The Federal Aviation Administration (FAA) will change its approach to electric vertical take-off and landing (eVTOL) aircraft certification.
According to Reuters, the reason is due to a review of the FAA certification process by the US Department of Transportation Office of Inspector General.
eVTOLs will now certificated as powered-lift aircraft, which covers aircraft including the Leonardo AW609.
Previously, major eVTOL manufacturers such as Joby, Beta Technologies, and Archer Aviation have leaned toward gaining type certification under the FAA’s Part 23 regulations.
It is uncertain if, or what, any far-reaching effects in the aviation industry this change could bring.
However, the FAA states that the change will not add delays to achieving type certification.
So far, eVTOL manufacturer Archer remains optimistic. According to Louise Bristow, VP, Marketing and Communications at Archer, “Since its inception, Archer has worked closely with the FAA on the certification process, and we currently do not anticipate the latest planned changes having any material impact on our certification timelines.” He further adds, “As a company pioneering a new form of transportation, we welcome the efforts of the FAA to provide a framework around the design and manufacture of an aircraft that is safe and approved for commercial use. We remain in constant communication and collaboration with the FAA and look forward to continuing our work with them towards certification of our production aircraft.”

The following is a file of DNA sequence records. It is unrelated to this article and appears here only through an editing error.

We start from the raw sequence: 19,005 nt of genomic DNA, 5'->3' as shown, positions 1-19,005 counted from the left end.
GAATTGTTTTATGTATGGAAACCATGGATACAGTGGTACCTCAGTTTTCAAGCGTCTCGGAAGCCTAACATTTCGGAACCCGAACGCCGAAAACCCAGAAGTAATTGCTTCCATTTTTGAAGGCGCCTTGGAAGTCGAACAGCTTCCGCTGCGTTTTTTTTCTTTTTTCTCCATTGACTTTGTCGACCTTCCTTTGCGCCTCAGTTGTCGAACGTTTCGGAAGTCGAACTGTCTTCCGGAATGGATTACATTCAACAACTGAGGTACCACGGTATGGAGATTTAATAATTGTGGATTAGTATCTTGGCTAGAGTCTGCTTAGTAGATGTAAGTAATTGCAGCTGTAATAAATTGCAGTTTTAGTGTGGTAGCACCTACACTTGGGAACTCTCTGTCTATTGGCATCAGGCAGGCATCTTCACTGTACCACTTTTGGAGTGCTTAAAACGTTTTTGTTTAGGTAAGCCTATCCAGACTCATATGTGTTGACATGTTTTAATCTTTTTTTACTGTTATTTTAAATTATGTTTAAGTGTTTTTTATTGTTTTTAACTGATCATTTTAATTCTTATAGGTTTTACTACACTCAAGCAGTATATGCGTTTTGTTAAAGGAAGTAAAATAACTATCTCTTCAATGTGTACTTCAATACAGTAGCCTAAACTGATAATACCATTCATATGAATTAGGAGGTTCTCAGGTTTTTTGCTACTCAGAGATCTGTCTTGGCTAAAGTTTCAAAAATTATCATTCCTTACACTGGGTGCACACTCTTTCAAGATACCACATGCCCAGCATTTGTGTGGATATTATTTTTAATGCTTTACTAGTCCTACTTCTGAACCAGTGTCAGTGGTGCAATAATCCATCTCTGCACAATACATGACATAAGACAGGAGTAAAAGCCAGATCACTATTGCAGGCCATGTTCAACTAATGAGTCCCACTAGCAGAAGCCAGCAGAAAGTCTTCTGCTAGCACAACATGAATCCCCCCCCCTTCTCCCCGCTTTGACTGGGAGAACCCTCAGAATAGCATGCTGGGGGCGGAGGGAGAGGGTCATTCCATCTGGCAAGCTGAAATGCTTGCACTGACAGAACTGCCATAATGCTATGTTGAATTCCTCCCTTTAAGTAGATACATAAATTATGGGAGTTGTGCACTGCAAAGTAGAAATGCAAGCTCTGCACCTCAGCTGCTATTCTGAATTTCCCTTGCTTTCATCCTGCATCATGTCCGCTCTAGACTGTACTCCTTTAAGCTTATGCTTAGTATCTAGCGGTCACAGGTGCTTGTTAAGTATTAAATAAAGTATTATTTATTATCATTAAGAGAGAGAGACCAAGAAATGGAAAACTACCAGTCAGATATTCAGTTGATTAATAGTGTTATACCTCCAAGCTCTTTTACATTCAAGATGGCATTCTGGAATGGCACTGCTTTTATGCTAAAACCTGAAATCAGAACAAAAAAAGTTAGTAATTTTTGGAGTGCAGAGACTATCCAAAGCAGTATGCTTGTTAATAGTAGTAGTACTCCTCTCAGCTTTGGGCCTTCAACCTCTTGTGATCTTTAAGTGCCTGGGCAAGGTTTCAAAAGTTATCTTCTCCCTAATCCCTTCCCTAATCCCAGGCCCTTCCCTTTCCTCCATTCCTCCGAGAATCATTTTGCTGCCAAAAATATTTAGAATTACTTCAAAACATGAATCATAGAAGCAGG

In a brief statement given to Asian Sky Media, Japanese-based OEM SkyDrive said that it “Believes it is too premature to comment on anything until further details are coming out in the future.”
SkyDrive is on the path to gaining type certification for its two-seater SD-05 eVTOL aircraft.
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